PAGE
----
74 The amendment would prevent us from doing this to people who visit our country, or cross the border between the Six Counties of Northern Ireland and the 26 counties of the South, which is what many people who live in those parts do all the time. It is unbelievable that the amendment is unacceptable. It is serious enough to take the power to strip-search if there are reasonable grounds for suspicion, but I can see a case for the Government doing so. Strip searching without reasonable grounds is giving examining officers a blanket power.
As I said, we know that the officers will not strip-search everyone. They will suspect certain categories of people—for instance, younger people of Irish origin. There are 80 million people of Irish extraction in the world, 40 million of them Americans. Examining officers tend to be suspicious of younger people from the Arab world—obviously, there has been a history of terrorist action in that region. They tend to suspect young people from Africa who might be sympathetic to the ANC and its struggle in southern Africa.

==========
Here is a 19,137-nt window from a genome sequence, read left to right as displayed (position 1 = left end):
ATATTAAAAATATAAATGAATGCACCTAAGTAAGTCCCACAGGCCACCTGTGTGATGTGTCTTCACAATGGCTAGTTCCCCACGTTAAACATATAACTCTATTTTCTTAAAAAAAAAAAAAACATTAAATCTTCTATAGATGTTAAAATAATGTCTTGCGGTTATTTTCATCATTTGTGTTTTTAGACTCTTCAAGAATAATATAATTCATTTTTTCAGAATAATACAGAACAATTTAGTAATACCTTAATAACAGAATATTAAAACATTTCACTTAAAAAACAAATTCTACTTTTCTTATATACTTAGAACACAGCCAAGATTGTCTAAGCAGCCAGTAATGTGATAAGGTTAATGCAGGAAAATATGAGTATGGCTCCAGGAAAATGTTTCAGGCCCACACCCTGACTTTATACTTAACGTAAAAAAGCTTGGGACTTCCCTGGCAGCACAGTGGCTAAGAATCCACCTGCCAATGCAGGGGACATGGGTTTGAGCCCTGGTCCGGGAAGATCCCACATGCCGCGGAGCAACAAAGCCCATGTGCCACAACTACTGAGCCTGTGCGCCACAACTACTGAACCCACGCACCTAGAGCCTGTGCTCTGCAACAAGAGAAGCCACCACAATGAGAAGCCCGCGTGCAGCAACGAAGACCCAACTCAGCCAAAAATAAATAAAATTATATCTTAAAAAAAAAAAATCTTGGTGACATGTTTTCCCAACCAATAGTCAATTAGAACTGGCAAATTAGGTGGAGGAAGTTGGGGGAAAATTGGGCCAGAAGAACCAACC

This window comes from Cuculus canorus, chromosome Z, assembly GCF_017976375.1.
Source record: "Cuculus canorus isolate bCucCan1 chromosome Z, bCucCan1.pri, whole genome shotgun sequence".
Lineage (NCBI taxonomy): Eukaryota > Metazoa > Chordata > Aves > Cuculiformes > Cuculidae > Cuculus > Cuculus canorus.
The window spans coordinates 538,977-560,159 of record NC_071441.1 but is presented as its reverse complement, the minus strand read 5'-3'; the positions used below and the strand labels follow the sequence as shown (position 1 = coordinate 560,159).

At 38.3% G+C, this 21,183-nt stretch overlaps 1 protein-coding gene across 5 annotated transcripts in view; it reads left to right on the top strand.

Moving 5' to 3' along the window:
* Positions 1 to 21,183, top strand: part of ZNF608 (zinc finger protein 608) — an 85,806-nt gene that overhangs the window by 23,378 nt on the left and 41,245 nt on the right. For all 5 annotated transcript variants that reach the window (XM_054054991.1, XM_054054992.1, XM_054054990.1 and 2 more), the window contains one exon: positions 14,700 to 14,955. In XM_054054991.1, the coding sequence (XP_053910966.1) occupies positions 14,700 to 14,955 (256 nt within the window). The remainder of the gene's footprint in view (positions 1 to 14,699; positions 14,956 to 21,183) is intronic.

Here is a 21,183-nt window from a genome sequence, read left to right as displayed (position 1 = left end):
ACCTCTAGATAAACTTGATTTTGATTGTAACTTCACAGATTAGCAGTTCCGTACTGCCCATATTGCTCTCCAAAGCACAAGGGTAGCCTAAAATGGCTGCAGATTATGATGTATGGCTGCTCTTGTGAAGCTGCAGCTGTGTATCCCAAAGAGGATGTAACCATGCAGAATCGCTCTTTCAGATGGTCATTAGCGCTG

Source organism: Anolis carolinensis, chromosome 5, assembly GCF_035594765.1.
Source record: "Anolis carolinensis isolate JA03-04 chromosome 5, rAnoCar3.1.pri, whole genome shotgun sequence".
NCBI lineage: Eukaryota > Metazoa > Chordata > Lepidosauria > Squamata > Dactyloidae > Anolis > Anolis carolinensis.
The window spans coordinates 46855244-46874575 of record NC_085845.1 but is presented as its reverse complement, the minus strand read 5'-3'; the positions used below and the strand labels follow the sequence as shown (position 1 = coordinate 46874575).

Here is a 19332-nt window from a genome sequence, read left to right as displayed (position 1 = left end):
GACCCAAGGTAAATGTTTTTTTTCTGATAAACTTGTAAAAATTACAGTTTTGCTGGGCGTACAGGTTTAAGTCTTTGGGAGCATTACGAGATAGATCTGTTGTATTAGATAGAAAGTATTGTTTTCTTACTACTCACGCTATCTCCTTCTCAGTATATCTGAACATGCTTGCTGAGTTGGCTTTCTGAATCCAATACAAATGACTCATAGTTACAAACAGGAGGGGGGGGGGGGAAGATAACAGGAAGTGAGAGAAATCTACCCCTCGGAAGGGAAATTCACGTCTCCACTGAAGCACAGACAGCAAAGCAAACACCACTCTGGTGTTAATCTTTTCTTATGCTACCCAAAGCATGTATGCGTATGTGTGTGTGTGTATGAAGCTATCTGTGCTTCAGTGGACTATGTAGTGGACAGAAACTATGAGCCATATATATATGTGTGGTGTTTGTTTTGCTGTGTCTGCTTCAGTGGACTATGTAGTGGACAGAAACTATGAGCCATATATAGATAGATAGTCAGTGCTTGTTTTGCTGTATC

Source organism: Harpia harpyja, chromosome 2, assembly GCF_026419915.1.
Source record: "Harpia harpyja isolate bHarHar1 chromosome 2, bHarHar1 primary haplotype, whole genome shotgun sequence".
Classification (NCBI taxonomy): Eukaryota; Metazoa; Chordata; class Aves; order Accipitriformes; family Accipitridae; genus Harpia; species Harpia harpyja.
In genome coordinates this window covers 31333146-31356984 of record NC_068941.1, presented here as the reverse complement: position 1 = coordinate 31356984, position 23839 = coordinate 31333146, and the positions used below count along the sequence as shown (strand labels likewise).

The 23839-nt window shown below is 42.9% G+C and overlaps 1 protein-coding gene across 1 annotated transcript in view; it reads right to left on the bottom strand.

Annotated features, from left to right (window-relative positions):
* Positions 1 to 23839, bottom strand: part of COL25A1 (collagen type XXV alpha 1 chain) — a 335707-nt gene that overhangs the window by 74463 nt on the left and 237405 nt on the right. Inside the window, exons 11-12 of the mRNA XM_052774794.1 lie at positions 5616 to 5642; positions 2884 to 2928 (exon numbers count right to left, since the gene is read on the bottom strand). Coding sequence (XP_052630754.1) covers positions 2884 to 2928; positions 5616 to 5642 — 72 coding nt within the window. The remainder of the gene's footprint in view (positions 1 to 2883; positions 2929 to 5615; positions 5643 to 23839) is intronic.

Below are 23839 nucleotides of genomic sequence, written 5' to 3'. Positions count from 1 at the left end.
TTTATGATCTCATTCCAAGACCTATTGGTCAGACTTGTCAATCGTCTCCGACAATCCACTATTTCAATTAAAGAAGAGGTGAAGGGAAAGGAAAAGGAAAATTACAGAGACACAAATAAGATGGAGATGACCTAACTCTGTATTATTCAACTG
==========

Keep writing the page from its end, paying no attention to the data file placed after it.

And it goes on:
This power enables examining officers to instruct people to take off all their clothes without those officers needing to have reasonable cause for suspicion. I cannot believe how complacently the Minister interrupted my hon. Friend the Member for Redcar (Ms. Mowlam) to say that, as this was not about prisoners, she should not be so concerned. It is even more intolerable that people visiting our country should potentially be subjected to this kind of treatment, and that there should be no restraint on Government powers.